When the Los Angeles-based kings of nostalgia Fitz and the Tantrums take the stage at this year’s Movin’ On, they’ll bring with them a solid five years’ worth of buzz. From their launch in 2009, this self-conscious neo-soul sextet has simply oozed cool. While this sort of hype has certainly been seen before, Fitz and the Tantrums actually had the chops to back it up. “Money Grabber” their infectious single from 2010’s “Pickin’ Up the Pieces,” was seemingly everywhere: late night with Conan, Kimmel and Leno and on HBO and “This Week in Baseball.”
In anticipation of their stop in State College, longtime musician and bassist for the Tantrums, Joe Karnes checked in to discuss the band’s varied musical influences, their sonic evolution, and what makes their live show such a sight to be seen.
Weekender: How has your extensive musical background added to the eclectic sound of Fitz and the Tantrums?
Karnes: Everyone brings something to the table, and as much as we’re all steeped in soul and ’80s music and all of those things that are at the forefront of our sound, everyone has something different. You just want to have the music naturally come out; you practice as much as you can and then you try to forget it and let something organic happen. We all have such a diverse musical palette, and that really helps create the sound that defines us.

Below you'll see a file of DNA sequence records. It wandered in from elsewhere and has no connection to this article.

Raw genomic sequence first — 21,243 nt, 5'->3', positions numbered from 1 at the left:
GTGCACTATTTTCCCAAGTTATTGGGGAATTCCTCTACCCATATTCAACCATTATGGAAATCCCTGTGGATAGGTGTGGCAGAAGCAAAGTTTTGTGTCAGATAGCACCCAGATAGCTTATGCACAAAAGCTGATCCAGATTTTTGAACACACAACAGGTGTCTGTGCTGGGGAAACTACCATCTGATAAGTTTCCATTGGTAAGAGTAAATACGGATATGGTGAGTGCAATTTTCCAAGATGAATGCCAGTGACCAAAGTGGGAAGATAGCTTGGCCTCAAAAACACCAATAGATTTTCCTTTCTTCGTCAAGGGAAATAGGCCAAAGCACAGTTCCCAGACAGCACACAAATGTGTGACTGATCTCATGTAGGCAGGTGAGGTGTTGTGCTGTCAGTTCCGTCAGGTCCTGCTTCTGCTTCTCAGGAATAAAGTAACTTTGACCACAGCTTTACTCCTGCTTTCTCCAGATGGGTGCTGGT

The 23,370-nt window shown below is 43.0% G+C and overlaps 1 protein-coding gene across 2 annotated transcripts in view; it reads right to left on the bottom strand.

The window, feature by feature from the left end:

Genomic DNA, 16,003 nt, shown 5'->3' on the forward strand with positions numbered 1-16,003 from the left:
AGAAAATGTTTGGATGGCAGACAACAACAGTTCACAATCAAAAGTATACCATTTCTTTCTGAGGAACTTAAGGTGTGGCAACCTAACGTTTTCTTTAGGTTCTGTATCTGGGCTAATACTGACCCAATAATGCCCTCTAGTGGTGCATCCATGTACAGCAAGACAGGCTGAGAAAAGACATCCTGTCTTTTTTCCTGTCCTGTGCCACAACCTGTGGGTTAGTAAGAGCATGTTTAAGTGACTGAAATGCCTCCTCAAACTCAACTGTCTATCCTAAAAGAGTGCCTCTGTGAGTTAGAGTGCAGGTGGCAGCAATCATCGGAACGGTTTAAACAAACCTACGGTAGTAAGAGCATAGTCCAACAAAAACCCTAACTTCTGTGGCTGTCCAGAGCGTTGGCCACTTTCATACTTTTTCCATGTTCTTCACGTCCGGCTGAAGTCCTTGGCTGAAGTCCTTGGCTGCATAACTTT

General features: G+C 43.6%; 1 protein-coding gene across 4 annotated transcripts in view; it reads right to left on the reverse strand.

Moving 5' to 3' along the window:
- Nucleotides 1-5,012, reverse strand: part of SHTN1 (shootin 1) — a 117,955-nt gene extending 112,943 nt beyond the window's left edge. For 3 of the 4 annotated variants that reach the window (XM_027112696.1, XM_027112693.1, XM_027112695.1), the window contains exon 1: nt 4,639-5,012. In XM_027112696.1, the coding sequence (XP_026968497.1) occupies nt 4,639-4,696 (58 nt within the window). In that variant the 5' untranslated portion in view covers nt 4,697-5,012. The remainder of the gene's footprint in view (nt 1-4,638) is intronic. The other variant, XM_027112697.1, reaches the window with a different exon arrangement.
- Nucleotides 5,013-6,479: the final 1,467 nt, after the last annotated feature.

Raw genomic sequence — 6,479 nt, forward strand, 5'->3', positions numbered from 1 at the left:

Weekender: How has your sound evolved over the years, and where do you think it currently resides?
Karnes: It’s really hard to quantify our sound because we are so eclectic, but the best way that people have described us is as “soul indie pop.” Our first record, “Pickin’ Up the Pieces,” was very influenced by Motown and Philly Soul right there at the top, that was the driving beast. With our latest record, “More Than Just a Dream,” we wanted to add some more colors to it, synthesizers and stuff like that. We wanted the song to dictate what it needed rather than trying to back ourselves into a corner and sound just like the first record. On this new record, the ’80s influences are a little bit more in the foreground and the ’60s influences are more in the background.
Weekender: How does the band capture the energy of their records and translate it to their live performances?
Karnes: We really cut our teeth and developed our fan base by hitting the road really hard early on, and we give everything that we got when we’re on stage from the moment that we step on until we leave. The audience is basically the seventh member of the band, and without them and the energy they bring, we can only go so high. We really want to get everyone involved in creating an experience that transcends the six of us and the audience separately, something that we can only create together.